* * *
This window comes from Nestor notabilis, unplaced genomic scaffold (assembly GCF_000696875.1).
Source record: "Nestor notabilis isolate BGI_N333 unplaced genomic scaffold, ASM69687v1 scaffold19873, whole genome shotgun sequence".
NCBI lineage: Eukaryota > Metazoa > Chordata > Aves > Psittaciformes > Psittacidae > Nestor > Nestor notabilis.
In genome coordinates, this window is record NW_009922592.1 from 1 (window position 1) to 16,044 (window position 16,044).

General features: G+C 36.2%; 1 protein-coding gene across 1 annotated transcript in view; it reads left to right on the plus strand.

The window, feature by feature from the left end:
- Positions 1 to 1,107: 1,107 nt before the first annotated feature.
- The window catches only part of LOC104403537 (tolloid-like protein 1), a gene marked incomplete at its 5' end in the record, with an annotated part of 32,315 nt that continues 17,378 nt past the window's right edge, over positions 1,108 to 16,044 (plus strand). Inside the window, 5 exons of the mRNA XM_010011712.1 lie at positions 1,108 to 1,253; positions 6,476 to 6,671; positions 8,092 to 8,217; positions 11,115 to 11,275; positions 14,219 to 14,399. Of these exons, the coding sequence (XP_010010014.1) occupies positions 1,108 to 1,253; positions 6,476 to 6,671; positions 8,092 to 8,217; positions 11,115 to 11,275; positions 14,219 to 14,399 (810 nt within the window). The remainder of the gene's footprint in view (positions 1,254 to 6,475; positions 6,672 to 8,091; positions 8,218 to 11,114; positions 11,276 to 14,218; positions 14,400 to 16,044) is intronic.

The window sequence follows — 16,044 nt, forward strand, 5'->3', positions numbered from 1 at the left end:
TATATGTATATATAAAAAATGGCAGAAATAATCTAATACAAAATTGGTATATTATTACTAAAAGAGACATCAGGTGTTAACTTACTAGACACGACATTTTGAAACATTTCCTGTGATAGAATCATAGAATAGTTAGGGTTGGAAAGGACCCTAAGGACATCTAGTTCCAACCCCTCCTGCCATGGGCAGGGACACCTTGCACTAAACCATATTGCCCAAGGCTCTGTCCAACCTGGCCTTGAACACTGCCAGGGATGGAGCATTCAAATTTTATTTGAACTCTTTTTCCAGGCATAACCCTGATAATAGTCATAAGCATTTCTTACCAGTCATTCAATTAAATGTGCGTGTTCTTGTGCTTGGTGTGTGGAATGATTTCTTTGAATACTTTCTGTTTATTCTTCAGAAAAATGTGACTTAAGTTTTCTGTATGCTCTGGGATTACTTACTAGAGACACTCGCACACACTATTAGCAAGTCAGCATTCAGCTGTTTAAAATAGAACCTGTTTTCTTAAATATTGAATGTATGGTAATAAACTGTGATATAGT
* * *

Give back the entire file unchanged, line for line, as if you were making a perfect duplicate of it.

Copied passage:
This window comes from Nestor notabilis, unplaced genomic scaffold (assembly GCF_000696875.1).
Source record: "Nestor notabilis isolate BGI_N333 unplaced genomic scaffold, ASM69687v1 scaffold19873, whole genome shotgun sequence".
NCBI lineage: Eukaryota > Metazoa > Chordata > Aves > Psittaciformes > Psittacidae > Nestor > Nestor notabilis.
In genome coordinates, this window is record NW_009922592.1 from 1 (window position 1) to 16,044 (window position 16,044).

General features: G+C 36.2%; 1 protein-coding gene across 1 annotated transcript in view; it reads left to right on the plus strand.

The window, feature by feature from the left end:
- Positions 1 to 1,107: 1,107 nt before the first annotated feature.
- The window catches only part of LOC104403537 (tolloid-like protein 1), a gene marked incomplete at its 5' end in the record, with an annotated part of 32,315 nt that continues 17,378 nt past the window's right edge, over positions 1,108 to 16,044 (plus strand). Inside the window, 5 exons of the mRNA XM_010011712.1 lie at positions 1,108 to 1,253; positions 6,476 to 6,671; positions 8,092 to 8,217; positions 11,115 to 11,275; positions 14,219 to 14,399. Of these exons, the coding sequence (XP_010010014.1) occupies positions 1,108 to 1,253; positions 6,476 to 6,671; positions 8,092 to 8,217; positions 11,115 to 11,275; positions 14,219 to 14,399 (810 nt within the window). The remainder of the gene's footprint in view (positions 1,254 to 6,475; positions 6,672 to 8,091; positions 8,218 to 11,114; positions 11,276 to 14,218; positions 14,400 to 16,044) is intronic.

The window sequence follows — 16,044 nt, forward strand, 5'->3', positions numbered from 1 at the left end:
TATATGTATATATAAAAAATGGCAGAAATAATCTAATACAAAATTGGTATATTATTACTAAAAGAGACATCAGGTGTTAACTTACTAGACACGACATTTTGAAACATTTCCTGTGATAGAATCATAGAATAGTTAGGGTTGGAAAGGACCCTAAGGACATCTAGTTCCAACCCCTCCTGCCATGGGCAGGGACACCTTGCACTAAACCATATTGCCCAAGGCTCTGTCCAACCTGGCCTTGAACACTGCCAGGGATGGAGCATTCAAATTTTATTTGAACTCTTTTTCCAGGCATAACCCTGATAATAGTCATAAGCATTTCTTACCAGTCATTCAATTAAATGTGCGTGTTCTTGTGCTTGGTGTGTGGAATGATTTCTTTGAATACTTTCTGTTTATTCTTCAGAAAAATGTGACTTAAGTTTTCTGTATGCTCTGGGATTACTTACTAGAGACACTCGCACACACTATTAGCAAGTCAGCATTCAGCTGTTTAAAATAGAACCTGTTTTCTTAAATATTGAATGTATGGTAATAAACTGTGATATAGT